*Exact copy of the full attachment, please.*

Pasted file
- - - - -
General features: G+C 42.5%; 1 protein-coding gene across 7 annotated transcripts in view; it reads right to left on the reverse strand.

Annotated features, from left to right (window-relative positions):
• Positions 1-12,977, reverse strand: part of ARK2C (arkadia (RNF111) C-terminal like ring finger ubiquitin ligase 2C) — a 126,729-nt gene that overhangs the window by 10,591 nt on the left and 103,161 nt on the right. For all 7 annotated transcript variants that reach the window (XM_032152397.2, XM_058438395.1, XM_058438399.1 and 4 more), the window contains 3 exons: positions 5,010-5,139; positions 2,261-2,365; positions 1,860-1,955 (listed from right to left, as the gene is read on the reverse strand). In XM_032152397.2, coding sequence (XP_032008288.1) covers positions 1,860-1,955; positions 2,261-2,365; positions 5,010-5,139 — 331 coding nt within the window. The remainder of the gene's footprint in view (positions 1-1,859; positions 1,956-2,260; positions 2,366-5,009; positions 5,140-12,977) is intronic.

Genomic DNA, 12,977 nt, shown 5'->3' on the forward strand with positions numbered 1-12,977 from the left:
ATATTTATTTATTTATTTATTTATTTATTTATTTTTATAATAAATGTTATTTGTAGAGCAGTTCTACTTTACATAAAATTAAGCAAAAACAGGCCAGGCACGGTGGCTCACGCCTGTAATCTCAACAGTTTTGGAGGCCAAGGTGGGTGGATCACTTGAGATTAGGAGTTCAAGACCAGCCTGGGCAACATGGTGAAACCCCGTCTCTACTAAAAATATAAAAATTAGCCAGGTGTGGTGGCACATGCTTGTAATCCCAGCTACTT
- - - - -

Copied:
General features: G+C 42.5%; 1 protein-coding gene across 7 annotated transcripts in view; it reads right to left on the reverse strand.

Annotated features, from left to right (window-relative positions):
• Positions 1-12,977, reverse strand: part of ARK2C (arkadia (RNF111) C-terminal like ring finger ubiquitin ligase 2C) — a 126,729-nt gene that overhangs the window by 10,591 nt on the left and 103,161 nt on the right. For all 7 annotated transcript variants that reach the window (XM_032152397.2, XM_058438395.1, XM_058438399.1 and 4 more), the window contains 3 exons: positions 5,010-5,139; positions 2,261-2,365; positions 1,860-1,955 (listed from right to left, as the gene is read on the reverse strand). In XM_032152397.2, coding sequence (XP_032008288.1) covers positions 1,860-1,955; positions 2,261-2,365; positions 5,010-5,139 — 331 coding nt within the window. The remainder of the gene's footprint in view (positions 1-1,859; positions 1,956-2,260; positions 2,366-5,009; positions 5,140-12,977) is intronic.

Genomic DNA, 12,977 nt, shown 5'->3' on the forward strand with positions numbered 1-12,977 from the left:
ATATTTATTTATTTATTTATTTATTTATTTATTTTTATAATAAATGTTATTTGTAGAGCAGTTCTACTTTACATAAAATTAAGCAAAAACAGGCCAGGCACGGTGGCTCACGCCTGTAATCTCAACAGTTTTGGAGGCCAAGGTGGGTGGATCACTTGAGATTAGGAGTTCAAGACCAGCCTGGGCAACATGGTGAAACCCCGTCTCTACTAAAAATATAAAAATTAGCCAGGTGTGGTGGCACATGCTTGTAATCCCAGCTACTT